With tourism in coronavirus tatters, Hawaii gets a negative outlook

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Tourism-dependent Hawaii was hit with a negative outlook Wednesday as the coronavirus pandemic leaves the Aloha State largely without visitors.

Moody's Investors Service revised the state’s outlook to negative from stable and affirmed its Aa1 rating on $7.2 billion of general obligation bonds.

A view of Honolulu. Moody's assigned a negative outlook to Hawaii state general obligation bonds Wednesday.

“We expect a sudden and severe decline in the state's tax revenues as a result of the rapid downturn in visitor arrivals and the negative economic effects of the state's own efforts to stem the outbreak,” Moody’s wrote.

All residents and visitors arriving in Hawaii are now required to undertake a 14-day quarantine.

Domestic passenger arrivals at Hawaii’s airports during April are down 99% from a year ago, hitting a low of 168 April 6, according to state government data.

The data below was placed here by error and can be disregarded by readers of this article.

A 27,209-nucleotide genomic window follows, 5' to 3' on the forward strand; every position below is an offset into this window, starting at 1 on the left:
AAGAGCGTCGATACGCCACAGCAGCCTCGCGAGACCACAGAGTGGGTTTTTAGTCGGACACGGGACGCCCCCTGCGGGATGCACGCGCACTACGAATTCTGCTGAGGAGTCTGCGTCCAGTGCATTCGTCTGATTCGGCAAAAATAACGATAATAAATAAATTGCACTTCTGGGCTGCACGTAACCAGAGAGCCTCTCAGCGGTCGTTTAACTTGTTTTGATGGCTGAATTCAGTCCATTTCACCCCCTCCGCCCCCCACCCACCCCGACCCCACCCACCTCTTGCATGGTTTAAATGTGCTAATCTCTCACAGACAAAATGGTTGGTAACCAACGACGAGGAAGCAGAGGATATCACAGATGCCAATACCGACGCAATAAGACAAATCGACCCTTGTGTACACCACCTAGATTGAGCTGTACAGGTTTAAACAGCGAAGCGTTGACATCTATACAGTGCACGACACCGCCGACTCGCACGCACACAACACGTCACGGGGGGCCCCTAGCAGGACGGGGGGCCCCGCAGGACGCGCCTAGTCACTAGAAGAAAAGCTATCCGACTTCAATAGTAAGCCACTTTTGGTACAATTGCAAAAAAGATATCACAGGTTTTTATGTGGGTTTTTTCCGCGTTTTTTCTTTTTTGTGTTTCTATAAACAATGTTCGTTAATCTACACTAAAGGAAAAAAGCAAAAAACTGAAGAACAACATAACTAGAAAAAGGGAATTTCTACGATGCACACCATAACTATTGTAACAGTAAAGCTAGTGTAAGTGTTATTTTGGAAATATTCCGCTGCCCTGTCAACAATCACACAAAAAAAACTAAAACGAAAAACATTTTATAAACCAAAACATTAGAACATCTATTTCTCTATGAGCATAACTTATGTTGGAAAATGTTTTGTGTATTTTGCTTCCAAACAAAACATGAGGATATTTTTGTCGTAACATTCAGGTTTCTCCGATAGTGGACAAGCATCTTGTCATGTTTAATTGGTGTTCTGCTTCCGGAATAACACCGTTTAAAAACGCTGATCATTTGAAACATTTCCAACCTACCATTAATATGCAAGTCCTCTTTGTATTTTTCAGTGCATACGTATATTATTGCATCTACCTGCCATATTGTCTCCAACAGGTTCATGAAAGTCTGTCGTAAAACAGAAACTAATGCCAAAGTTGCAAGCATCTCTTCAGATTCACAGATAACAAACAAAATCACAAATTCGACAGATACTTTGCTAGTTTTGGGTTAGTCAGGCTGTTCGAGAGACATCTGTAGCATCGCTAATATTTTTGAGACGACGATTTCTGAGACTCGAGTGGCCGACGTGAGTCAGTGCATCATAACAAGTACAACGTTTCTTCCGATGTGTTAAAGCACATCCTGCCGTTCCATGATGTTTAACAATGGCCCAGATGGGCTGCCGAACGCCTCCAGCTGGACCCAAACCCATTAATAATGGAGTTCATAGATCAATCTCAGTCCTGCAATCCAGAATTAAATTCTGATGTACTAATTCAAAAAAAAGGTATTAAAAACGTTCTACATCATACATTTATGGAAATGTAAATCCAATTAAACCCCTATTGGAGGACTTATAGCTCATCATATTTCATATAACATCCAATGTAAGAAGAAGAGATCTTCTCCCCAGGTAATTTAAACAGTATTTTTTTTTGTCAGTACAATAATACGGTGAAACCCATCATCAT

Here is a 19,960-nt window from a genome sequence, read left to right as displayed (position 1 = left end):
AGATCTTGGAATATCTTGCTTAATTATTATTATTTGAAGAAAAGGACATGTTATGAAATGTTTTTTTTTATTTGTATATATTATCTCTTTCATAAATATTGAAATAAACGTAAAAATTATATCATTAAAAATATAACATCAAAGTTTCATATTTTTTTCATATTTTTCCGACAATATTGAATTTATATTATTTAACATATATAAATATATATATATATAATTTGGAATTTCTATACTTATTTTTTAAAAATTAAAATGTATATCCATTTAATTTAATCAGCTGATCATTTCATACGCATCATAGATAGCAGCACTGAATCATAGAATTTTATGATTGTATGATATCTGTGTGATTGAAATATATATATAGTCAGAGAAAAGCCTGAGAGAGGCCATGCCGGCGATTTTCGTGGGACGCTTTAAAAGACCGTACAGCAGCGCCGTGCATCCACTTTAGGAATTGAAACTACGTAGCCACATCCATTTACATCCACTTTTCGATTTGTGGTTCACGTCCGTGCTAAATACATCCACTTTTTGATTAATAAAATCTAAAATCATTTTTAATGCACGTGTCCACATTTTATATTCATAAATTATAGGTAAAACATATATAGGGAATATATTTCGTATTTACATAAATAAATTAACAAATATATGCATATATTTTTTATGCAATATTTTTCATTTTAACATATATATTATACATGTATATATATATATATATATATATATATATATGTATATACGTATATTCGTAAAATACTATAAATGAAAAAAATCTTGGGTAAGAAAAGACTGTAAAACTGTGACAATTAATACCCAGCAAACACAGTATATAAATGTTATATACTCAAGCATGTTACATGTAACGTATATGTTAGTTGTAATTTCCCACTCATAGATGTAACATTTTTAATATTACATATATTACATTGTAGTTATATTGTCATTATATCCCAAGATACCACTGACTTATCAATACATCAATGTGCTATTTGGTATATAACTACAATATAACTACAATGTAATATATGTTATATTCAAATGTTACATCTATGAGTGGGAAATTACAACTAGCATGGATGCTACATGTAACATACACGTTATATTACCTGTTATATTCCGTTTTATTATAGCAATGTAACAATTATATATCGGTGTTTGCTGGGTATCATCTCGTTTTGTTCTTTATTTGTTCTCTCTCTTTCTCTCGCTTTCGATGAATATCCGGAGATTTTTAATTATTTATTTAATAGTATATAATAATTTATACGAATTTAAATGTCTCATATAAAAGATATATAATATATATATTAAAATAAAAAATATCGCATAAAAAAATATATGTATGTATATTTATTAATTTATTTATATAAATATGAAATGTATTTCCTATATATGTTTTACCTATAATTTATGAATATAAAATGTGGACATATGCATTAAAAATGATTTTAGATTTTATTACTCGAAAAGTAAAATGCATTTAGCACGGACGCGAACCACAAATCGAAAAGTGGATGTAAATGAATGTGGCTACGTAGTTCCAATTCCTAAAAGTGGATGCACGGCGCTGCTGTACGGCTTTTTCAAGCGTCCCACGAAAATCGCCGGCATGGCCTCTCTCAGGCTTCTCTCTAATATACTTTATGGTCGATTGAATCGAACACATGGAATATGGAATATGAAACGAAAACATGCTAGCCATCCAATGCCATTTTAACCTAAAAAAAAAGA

In April 2019, a typical day saw about 30,000 people arrive daily at the state’s airports.

“We expect that the decline in fiscal 2020 and 2021 will be more severe than in other states and the recovery beyond fiscal 2021 will be slower due to the significance of the tourism industry in Hawaii and the industry's dependence on air travel,” Moody’s wrote.

The new negative outlook also applies to other debt linked to the state’s GO rating, including $460 million of Aa1-rated highway revenue bonds and $1.9 billion of Aa2-rated certificates of participation.

The state government’s position, according to Moody’s, is supported by its strong financial position and liquidity entering the crisis, as well as its strong fiscal governance, though it will be challenged by its high fixed costs for debt service, pensions and other retirement benefits.

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